18th-century England and Ireland viewed through the eyes of four beautiful high-born sisters - Caroline, Emily, Louisa, and Sarah Lennox, great-granddaughters of a king, daughters of a cabinet minister, and wives of politicians and peers.
HECKLER is a comedic feature documentary exploring the increasingly critical world we live in. After starring in a film that was critically bashed, Jamie Kennedy takes on hecklers and ... See full summary »
Bigger and Blackerer was taped during two shows, back-to-back on the same evening at Boston's Wilbur Theatre. Only by watching this video will you learn of Cross unique relationship with ... See full summary »
Jonathan Winters plays the host to several stand-up Comedians who are all on his imaginary Space Ship. At some point Winters even visits the Star Trek Bridge which is part of a Wax Museum, ... See full summary »
Comedy veterans and co-creators Penn Jillette and Paul Provenza capitalize on their insider status and invite over 100 of their closest friends--who happen to be some of the biggest names in entertainment, from George Carlin, Whoopi Goldberg and Drew Carey to Gilbert Gottfried, Bob Saget, Paul Reiser and Sarah Silverman--to reminisce, analyze, deconstruct and deliver their own versions of the world's dirtiest joke, an old burlesque too extreme to be performed in public, called "The Aristocrats." Written by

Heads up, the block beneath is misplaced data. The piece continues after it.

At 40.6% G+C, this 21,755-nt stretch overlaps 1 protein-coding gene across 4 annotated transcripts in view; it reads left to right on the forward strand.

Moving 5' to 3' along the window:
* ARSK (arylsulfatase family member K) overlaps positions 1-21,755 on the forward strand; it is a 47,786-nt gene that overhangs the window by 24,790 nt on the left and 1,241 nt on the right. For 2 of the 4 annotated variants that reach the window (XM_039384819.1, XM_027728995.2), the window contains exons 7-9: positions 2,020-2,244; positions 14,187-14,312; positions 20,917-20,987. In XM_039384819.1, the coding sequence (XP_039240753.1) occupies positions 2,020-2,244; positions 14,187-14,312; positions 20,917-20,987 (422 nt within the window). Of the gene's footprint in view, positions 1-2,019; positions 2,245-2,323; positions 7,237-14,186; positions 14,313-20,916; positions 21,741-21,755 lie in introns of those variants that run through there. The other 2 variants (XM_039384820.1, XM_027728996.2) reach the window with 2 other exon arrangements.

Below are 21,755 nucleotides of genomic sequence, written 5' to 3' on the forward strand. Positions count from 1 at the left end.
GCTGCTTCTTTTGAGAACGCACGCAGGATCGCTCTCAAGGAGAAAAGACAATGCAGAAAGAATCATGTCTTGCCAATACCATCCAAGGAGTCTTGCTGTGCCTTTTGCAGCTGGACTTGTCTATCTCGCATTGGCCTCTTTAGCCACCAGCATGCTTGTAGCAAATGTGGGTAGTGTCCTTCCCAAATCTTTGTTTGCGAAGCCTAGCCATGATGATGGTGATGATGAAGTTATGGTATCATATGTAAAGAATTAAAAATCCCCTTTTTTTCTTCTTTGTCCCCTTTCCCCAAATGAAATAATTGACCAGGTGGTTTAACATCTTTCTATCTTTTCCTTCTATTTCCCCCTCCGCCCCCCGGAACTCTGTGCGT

Sujit R. Varma
On his radio show, co-director Penn Jillette said that Rodney Dangerfield and Buddy Hackett were both invited to appear in the film and were supportive of the film, but declined due to their failing health (they would both die before the film premiered). Also, the filmmakers intended to have a private screening for Johnny Carson at his home, but he died only days after the premiere at Sundance. They then decided to dedicate the film to him. See more »
The joke leads me down one path and then it switches the path on me suddenly and hits me with a hammer. It's just, "Here we go folks."
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Comedy is Art and "Aristocrats" is Brilliant Artistry
Typically, I'm not one to encourage obscenity so I shunned the idea of the "Aristocrats" at first. However, I must applaud the "Aristocrats" and tell you that it was brilliantly presented and not at all about obscenity. It seemed to be more about being creatively obscene while keeping your audience horrified and simultaneously roaring with laughter. Many of the bits in the film will shock the prudish movie goer, but you'll also find that, like a fatal car crash in heavy traffic, you must keep listening and watching. Later you'll be embarrassed to admit that you laughed so hard, you're not sure if your lungs are still intact. Warning: skip the beverage during this film unless you enjoy nostril burn.
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